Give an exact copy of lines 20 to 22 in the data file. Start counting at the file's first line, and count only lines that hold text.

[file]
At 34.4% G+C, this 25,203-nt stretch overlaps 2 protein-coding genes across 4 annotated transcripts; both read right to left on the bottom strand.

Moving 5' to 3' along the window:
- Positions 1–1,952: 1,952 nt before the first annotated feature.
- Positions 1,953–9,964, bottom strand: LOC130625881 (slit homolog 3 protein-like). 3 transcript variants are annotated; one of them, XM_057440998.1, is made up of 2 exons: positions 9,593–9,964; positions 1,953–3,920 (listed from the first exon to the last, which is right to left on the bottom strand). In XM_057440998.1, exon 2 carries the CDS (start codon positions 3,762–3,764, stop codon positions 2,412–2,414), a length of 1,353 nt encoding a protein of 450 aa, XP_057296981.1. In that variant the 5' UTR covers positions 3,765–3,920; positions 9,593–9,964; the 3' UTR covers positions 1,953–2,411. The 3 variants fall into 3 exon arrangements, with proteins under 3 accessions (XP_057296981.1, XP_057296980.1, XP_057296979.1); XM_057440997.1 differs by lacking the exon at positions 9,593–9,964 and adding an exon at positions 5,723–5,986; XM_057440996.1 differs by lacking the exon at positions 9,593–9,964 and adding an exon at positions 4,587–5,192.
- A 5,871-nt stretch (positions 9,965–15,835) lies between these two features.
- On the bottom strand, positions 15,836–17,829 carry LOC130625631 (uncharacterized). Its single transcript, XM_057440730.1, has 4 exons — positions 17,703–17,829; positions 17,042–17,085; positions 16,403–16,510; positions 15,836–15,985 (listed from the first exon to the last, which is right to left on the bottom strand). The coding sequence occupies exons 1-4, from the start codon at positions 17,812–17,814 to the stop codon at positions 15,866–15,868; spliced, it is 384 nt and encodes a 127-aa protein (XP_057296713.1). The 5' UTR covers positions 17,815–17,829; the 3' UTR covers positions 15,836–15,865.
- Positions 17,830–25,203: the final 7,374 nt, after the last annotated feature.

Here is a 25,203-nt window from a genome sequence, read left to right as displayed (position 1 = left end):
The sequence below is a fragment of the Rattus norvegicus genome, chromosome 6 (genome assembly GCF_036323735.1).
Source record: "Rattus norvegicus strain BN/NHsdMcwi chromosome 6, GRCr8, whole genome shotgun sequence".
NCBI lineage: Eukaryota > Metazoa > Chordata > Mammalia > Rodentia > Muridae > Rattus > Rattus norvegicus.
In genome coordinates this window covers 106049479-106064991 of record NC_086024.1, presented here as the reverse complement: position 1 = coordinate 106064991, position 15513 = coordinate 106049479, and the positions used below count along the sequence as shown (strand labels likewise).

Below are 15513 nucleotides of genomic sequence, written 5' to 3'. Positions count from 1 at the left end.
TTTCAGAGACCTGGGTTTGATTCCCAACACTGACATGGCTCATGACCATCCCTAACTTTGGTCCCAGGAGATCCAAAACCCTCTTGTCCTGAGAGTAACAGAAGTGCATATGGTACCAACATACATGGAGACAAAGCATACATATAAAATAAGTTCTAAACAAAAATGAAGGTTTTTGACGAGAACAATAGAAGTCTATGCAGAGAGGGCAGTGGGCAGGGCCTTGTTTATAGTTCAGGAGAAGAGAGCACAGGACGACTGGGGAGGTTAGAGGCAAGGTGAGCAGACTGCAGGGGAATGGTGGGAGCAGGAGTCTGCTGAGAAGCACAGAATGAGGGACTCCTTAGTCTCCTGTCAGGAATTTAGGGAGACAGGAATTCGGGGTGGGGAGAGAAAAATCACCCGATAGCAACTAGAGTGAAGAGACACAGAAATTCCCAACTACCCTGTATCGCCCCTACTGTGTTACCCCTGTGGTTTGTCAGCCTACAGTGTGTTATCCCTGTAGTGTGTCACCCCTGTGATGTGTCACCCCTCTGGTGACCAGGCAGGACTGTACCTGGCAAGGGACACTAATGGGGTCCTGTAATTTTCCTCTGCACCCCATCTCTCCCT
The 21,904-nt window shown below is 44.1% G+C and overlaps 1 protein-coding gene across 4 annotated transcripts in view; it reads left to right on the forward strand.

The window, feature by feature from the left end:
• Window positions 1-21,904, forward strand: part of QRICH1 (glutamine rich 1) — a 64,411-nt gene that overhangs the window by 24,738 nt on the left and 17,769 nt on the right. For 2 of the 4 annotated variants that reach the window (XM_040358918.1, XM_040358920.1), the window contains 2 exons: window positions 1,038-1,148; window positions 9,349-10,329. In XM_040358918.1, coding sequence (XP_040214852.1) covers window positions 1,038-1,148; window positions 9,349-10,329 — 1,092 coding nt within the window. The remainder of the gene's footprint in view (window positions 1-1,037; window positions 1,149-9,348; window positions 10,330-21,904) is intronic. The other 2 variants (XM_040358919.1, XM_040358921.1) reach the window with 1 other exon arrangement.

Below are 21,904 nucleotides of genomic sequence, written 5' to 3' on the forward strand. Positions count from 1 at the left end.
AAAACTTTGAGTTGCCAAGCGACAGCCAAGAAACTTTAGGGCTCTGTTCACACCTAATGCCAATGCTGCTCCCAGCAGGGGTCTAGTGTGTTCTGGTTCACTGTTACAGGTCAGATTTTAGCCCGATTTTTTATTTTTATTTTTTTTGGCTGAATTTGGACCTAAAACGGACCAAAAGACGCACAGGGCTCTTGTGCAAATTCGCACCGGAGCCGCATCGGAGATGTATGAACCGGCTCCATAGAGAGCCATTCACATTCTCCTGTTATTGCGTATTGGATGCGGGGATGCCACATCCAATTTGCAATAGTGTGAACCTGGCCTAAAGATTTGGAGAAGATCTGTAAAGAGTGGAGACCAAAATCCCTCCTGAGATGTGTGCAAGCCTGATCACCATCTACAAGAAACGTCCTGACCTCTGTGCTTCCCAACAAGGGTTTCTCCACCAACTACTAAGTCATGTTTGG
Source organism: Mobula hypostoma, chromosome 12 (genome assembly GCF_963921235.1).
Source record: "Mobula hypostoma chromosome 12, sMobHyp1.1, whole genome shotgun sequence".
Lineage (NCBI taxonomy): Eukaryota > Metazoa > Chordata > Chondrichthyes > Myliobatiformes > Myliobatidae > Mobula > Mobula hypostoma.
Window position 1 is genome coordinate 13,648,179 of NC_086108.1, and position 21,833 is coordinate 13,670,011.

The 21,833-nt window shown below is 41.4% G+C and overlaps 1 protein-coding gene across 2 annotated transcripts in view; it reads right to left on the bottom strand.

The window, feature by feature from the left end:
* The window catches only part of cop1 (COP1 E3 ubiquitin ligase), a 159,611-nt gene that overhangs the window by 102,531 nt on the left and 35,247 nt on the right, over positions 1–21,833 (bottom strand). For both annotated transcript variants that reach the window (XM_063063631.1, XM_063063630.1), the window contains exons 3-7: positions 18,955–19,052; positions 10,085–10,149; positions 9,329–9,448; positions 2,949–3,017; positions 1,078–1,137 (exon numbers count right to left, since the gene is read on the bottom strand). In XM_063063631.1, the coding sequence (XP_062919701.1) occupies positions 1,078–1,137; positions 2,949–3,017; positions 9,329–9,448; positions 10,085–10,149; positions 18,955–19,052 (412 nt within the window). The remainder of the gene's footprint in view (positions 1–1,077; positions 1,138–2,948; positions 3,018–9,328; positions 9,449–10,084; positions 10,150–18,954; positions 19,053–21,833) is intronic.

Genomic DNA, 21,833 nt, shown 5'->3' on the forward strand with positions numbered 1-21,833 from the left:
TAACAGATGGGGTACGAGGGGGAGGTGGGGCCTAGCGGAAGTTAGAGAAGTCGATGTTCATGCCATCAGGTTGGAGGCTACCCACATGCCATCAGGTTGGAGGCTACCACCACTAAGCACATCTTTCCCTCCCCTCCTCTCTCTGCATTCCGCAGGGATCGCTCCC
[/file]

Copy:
Source organism: Mobula hypostoma, chromosome 12 (genome assembly GCF_963921235.1).
Source record: "Mobula hypostoma chromosome 12, sMobHyp1.1, whole genome shotgun sequence".
Lineage (NCBI taxonomy): Eukaryota > Metazoa > Chordata > Chondrichthyes > Myliobatiformes > Myliobatidae > Mobula > Mobula hypostoma.